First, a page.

and he labored energetically to send the State's militia to the scene of hostilities. In 1813 Governor Tompkins was renomi. nated and re-elected. In 1816 he called the attention of the Legislature loudly to the need of connecting the waters of the Hudson with Lake Erie and Lake Onta. rio. Mr. Tompkins steadily advanced in popularity, and finally in 1816 was nominated and elected as Vice-President of the United States. Almost the last act of Governor Tompkins as Governor, on January 27, 1817, was to send a special message to the Legislature recommend. ing the abolition of domestic slavery in the State. A law was passed in compli ance with this recommendation, abolishing slavery in the State on July 4, 1827. Mr. Tompkins took the oath of office as Vice-President on March 4, 1817, and again on March 4, 1821, being re-elected. He died on June 11, 1825.


DEWITT CLINTON, the fifth Governor | member of the council of appointment. of New York, was born at Little Britain, Orange county, on March 2, 1769. He was a nephew of George Clinton, the first Governor of the State, and his father was likewise an eminent citizen of New York and prominent member of the Legislature of 1801. DeWitt Clinton was graduated at Columbia College in 1786 at the head of his class, and was always a devoted student. He began public life by acting as the secretary of his uncle, Governor Clinton, from 1789 to 1795. There could be no fitter place in which to get an insight into the government of the State and to become acquainted with its public men. Retiring from public life for two years, he returned to it in 1797, being elected a member of the Assembly from New York city. As an Assembly man he was one of the most efficient members and became at once so prominent that the following year he was elected a Senator. In 1801 he had still further advancement, being appointed a

It is an interesting fact that as Senator he offered a resolution, which was adopted, proposing an amendment to the Constitu. tion of the United States, providing for a division of each State into single dis. tricts, each one of which should be entitled to choose an elector of President and Vice-President, and for the designa. tion by every voter on his ballet, of the candidates whom he preferred. So rapidly did he advance in the esteem of his fellows that on February 4, 1802, he was elected a United States Senator to fill the vacant place of General Armstrong, who had resigned his office. As a member of the Senate he strenuously opposed a proposed invasion of Louisiana, then a province of Spain, to right the wrongs suffered by American citizens there. In his speech against this proposition he dwelt upon the large increase of the public debt which would follow a war; declaring that "our annual expendi tures over and above our surplus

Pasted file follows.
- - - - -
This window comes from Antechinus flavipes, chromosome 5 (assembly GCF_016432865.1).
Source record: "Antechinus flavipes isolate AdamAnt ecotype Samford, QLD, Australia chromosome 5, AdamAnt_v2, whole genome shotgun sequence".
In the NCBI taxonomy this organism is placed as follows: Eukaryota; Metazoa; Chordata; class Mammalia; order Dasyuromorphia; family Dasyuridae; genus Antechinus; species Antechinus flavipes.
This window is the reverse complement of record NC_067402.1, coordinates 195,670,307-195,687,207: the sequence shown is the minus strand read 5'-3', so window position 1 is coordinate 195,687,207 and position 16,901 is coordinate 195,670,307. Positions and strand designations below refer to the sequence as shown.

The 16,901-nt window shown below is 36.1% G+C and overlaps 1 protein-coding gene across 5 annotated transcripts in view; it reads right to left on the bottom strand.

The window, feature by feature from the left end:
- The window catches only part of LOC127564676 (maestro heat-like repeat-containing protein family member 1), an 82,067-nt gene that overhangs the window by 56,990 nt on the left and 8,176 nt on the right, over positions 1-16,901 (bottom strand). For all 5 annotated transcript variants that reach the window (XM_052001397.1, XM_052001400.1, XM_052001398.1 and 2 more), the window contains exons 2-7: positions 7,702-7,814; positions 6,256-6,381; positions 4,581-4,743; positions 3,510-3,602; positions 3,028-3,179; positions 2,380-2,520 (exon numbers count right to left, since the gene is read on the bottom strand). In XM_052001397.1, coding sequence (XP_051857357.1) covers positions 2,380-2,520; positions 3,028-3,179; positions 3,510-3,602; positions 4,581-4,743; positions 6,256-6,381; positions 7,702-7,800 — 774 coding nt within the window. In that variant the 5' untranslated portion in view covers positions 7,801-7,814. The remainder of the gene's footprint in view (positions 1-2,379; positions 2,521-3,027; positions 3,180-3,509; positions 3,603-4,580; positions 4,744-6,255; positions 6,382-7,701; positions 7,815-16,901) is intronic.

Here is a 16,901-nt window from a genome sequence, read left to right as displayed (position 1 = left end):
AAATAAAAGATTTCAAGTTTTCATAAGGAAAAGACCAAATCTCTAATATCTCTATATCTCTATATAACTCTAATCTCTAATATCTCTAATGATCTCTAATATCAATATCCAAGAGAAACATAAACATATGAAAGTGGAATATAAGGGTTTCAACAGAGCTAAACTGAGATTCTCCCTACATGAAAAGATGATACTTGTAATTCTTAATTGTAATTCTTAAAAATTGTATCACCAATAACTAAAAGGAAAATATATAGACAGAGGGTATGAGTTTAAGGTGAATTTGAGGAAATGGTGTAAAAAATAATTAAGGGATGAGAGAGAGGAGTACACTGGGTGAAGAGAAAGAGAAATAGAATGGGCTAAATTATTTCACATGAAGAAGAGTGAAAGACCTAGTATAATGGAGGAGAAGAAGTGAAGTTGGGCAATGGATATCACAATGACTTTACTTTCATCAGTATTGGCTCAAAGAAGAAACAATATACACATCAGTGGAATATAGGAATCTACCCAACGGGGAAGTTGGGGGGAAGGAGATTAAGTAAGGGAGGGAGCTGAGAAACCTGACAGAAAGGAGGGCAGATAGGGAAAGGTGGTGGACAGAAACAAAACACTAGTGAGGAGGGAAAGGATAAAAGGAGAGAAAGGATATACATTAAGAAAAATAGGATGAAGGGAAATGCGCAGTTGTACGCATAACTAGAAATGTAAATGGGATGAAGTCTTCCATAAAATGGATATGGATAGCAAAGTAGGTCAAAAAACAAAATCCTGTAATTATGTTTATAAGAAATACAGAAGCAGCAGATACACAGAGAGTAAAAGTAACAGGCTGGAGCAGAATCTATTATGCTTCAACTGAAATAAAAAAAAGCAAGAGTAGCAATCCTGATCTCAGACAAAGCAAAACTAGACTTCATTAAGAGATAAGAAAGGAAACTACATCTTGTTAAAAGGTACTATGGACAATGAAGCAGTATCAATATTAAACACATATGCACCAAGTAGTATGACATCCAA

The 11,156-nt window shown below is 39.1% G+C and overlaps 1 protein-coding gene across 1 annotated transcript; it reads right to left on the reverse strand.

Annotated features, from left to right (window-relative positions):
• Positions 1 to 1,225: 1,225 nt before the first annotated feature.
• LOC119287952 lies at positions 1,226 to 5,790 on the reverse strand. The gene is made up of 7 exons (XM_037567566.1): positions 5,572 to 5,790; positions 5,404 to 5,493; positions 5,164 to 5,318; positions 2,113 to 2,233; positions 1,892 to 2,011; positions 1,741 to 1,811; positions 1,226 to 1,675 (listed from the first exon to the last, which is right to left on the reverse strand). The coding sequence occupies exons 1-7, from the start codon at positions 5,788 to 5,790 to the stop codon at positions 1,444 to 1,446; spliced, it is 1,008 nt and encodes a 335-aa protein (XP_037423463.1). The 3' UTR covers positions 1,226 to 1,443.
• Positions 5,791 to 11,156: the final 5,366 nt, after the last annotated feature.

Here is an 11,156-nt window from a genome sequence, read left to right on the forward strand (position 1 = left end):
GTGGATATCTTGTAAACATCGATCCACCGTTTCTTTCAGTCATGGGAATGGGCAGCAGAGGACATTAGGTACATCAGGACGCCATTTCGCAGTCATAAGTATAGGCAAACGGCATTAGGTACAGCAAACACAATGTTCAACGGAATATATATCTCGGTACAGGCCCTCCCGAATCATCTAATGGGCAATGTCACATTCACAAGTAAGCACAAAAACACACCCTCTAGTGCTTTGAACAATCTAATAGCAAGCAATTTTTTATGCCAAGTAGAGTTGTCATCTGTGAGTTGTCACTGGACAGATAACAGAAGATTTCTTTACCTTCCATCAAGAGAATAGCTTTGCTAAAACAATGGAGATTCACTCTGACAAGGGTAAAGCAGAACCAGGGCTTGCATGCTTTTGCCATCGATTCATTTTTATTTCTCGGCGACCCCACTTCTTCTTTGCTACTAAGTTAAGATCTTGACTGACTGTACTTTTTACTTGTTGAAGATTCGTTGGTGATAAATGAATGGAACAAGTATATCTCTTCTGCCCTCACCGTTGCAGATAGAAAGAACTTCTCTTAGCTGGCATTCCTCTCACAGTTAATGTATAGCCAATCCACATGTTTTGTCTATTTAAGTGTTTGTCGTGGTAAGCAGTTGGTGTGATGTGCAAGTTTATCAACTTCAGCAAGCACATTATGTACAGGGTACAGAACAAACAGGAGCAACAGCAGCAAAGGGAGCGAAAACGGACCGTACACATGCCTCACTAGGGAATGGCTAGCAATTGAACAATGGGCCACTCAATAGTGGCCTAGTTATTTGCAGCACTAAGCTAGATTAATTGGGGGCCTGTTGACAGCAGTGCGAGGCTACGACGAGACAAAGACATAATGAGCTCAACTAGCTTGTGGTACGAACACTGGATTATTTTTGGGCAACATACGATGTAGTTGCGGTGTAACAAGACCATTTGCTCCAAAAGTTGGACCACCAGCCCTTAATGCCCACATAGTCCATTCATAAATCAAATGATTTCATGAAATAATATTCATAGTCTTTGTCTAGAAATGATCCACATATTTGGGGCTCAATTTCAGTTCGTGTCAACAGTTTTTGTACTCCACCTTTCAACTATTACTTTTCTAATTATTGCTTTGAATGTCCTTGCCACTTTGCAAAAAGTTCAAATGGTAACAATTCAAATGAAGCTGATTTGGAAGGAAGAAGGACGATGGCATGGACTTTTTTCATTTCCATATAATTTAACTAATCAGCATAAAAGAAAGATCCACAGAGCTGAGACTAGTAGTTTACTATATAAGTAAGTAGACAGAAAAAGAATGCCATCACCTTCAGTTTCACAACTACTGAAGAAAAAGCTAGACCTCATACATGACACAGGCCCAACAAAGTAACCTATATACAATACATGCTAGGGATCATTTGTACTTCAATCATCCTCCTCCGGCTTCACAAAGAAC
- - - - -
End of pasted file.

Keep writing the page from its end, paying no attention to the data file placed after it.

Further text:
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order of talent." In 1805 he was again | with his fellow Commissioners, explored elected a State Senator and continued a member of that body up to 1812. It was during this period that he threw himself into that scheme for internal improvements, the construction of great State canals to unite the great lakes with the Hudson, which was to make himself famous and his State the most prosper.

the valley of the Mohawk river, of the Oswego river, and Western New York. His conclusions were that a great canal could be built and should be built between the Hudson and the great lakes and he devoted his life to the accomplishment of the great project. But before the consummation of this